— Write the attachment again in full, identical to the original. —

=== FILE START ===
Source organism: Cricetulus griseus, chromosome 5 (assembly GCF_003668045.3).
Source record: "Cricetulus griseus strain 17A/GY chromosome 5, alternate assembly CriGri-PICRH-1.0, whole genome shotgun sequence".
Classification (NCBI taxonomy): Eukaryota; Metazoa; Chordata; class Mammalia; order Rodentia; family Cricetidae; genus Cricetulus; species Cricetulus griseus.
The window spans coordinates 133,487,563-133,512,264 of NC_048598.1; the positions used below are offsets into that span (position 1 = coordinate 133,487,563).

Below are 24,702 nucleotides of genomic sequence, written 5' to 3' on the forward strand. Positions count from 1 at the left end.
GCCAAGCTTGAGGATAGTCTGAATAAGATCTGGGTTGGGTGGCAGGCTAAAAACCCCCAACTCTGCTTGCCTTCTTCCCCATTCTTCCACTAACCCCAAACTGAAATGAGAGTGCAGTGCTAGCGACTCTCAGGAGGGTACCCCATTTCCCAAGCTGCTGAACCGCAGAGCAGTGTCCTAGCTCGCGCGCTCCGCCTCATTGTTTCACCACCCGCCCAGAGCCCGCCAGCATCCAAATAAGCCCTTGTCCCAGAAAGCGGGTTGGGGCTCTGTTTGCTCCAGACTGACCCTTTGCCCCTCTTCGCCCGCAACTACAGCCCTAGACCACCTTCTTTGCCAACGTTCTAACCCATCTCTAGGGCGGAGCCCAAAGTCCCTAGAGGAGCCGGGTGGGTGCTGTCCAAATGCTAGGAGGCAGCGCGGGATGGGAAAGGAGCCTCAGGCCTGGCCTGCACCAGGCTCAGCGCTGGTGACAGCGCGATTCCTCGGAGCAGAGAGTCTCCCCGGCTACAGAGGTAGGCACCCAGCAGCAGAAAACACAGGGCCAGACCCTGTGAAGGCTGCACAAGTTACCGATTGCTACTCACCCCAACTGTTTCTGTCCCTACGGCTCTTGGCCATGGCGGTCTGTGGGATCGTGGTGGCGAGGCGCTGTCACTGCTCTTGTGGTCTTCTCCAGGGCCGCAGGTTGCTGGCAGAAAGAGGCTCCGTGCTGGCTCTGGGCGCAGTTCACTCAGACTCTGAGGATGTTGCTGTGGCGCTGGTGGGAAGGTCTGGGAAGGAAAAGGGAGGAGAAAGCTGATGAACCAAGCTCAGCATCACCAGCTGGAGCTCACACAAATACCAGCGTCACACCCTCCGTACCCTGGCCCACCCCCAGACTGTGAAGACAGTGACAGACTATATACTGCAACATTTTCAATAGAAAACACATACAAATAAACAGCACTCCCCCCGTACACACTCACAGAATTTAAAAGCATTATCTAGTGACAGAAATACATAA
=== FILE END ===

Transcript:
Source organism: Cricetulus griseus, chromosome 5 (assembly GCF_003668045.3).
Source record: "Cricetulus griseus strain 17A/GY chromosome 5, alternate assembly CriGri-PICRH-1.0, whole genome shotgun sequence".
Classification (NCBI taxonomy): Eukaryota; Metazoa; Chordata; class Mammalia; order Rodentia; family Cricetidae; genus Cricetulus; species Cricetulus griseus.
The window spans coordinates 133,487,563-133,512,264 of NC_048598.1; the positions used below are offsets into that span (position 1 = coordinate 133,487,563).

Below are 24,702 nucleotides of genomic sequence, written 5' to 3' on the forward strand. Positions count from 1 at the left end.
GCCAAGCTTGAGGATAGTCTGAATAAGATCTGGGTTGGGTGGCAGGCTAAAAACCCCCAACTCTGCTTGCCTTCTTCCCCATTCTTCCACTAACCCCAAACTGAAATGAGAGTGCAGTGCTAGCGACTCTCAGGAGGGTACCCCATTTCCCAAGCTGCTGAACCGCAGAGCAGTGTCCTAGCTCGCGCGCTCCGCCTCATTGTTTCACCACCCGCCCAGAGCCCGCCAGCATCCAAATAAGCCCTTGTCCCAGAAAGCGGGTTGGGGCTCTGTTTGCTCCAGACTGACCCTTTGCCCCTCTTCGCCCGCAACTACAGCCCTAGACCACCTTCTTTGCCAACGTTCTAACCCATCTCTAGGGCGGAGCCCAAAGTCCCTAGAGGAGCCGGGTGGGTGCTGTCCAAATGCTAGGAGGCAGCGCGGGATGGGAAAGGAGCCTCAGGCCTGGCCTGCACCAGGCTCAGCGCTGGTGACAGCGCGATTCCTCGGAGCAGAGAGTCTCCCCGGCTACAGAGGTAGGCACCCAGCAGCAGAAAACACAGGGCCAGACCCTGTGAAGGCTGCACAAGTTACCGATTGCTACTCACCCCAACTGTTTCTGTCCCTACGGCTCTTGGCCATGGCGGTCTGTGGGATCGTGGTGGCGAGGCGCTGTCACTGCTCTTGTGGTCTTCTCCAGGGCCGCAGGTTGCTGGCAGAAAGAGGCTCCGTGCTGGCTCTGGGCGCAGTTCACTCAGACTCTGAGGATGTTGCTGTGGCGCTGGTGGGAAGGTCTGGGAAGGAAAAGGGAGGAGAAAGCTGATGAACCAAGCTCAGCATCACCAGCTGGAGCTCACACAAATACCAGCGTCACACCCTCCGTACCCTGGCCCACCCCCAGACTGTGAAGACAGTGACAGACTATATACTGCAACATTTTCAATAGAAAACACATACAAATAAACAGCACTCCCCCCGTACACACTCACAGAATTTAAAAGCATTATCTAGTGACAGAAATACATAA